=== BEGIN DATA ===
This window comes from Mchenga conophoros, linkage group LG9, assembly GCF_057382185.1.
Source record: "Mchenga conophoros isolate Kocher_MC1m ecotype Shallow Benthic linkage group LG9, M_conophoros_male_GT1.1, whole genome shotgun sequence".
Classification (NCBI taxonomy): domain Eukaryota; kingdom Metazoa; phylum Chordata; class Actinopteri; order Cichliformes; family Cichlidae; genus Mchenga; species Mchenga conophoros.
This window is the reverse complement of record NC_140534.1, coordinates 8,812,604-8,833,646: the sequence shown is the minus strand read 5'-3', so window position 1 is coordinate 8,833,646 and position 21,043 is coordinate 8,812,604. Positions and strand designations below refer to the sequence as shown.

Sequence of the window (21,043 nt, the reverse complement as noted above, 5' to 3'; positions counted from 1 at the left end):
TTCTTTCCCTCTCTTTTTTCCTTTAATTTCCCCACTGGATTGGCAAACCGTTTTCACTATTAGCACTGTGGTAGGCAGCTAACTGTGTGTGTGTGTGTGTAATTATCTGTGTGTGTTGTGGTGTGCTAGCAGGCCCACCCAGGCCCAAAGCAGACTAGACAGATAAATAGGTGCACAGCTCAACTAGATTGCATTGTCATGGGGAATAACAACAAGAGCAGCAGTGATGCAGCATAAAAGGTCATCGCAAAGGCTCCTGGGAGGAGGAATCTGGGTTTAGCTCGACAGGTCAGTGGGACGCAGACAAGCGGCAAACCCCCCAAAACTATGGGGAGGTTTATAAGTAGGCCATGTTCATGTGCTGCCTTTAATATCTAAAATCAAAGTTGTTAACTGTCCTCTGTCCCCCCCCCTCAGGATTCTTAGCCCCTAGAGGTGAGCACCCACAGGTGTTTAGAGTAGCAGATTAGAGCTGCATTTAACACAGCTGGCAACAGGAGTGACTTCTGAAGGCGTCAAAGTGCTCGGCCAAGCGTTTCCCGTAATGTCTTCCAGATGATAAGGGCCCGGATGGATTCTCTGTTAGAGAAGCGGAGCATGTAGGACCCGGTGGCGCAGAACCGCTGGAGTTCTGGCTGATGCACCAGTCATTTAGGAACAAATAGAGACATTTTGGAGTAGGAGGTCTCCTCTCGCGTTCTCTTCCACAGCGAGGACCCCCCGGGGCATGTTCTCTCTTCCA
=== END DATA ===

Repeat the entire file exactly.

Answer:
This window comes from Mchenga conophoros, linkage group LG9, assembly GCF_057382185.1.
Source record: "Mchenga conophoros isolate Kocher_MC1m ecotype Shallow Benthic linkage group LG9, M_conophoros_male_GT1.1, whole genome shotgun sequence".
Classification (NCBI taxonomy): domain Eukaryota; kingdom Metazoa; phylum Chordata; class Actinopteri; order Cichliformes; family Cichlidae; genus Mchenga; species Mchenga conophoros.
This window is the reverse complement of record NC_140534.1, coordinates 8,812,604-8,833,646: the sequence shown is the minus strand read 5'-3', so window position 1 is coordinate 8,833,646 and position 21,043 is coordinate 8,812,604. Positions and strand designations below refer to the sequence as shown.

Sequence of the window (21,043 nt, the reverse complement as noted above, 5' to 3'; positions counted from 1 at the left end):
TTCTTTCCCTCTCTTTTTTCCTTTAATTTCCCCACTGGATTGGCAAACCGTTTTCACTATTAGCACTGTGGTAGGCAGCTAACTGTGTGTGTGTGTGTGTAATTATCTGTGTGTGTTGTGGTGTGCTAGCAGGCCCACCCAGGCCCAAAGCAGACTAGACAGATAAATAGGTGCACAGCTCAACTAGATTGCATTGTCATGGGGAATAACAACAAGAGCAGCAGTGATGCAGCATAAAAGGTCATCGCAAAGGCTCCTGGGAGGAGGAATCTGGGTTTAGCTCGACAGGTCAGTGGGACGCAGACAAGCGGCAAACCCCCCAAAACTATGGGGAGGTTTATAAGTAGGCCATGTTCATGTGCTGCCTTTAATATCTAAAATCAAAGTTGTTAACTGTCCTCTGTCCCCCCCCCTCAGGATTCTTAGCCCCTAGAGGTGAGCACCCACAGGTGTTTAGAGTAGCAGATTAGAGCTGCATTTAACACAGCTGGCAACAGGAGTGACTTCTGAAGGCGTCAAAGTGCTCGGCCAAGCGTTTCCCGTAATGTCTTCCAGATGATAAGGGCCCGGATGGATTCTCTGTTAGAGAAGCGGAGCATGTAGGACCCGGTGGCGCAGAACCGCTGGAGTTCTGGCTGATGCACCAGTCATTTAGGAACAAATAGAGACATTTTGGAGTAGGAGGTCTCCTCTCGCGTTCTCTTCCACAGCGAGGACCCCCCGGGGCATGTTCTCTCTTCCA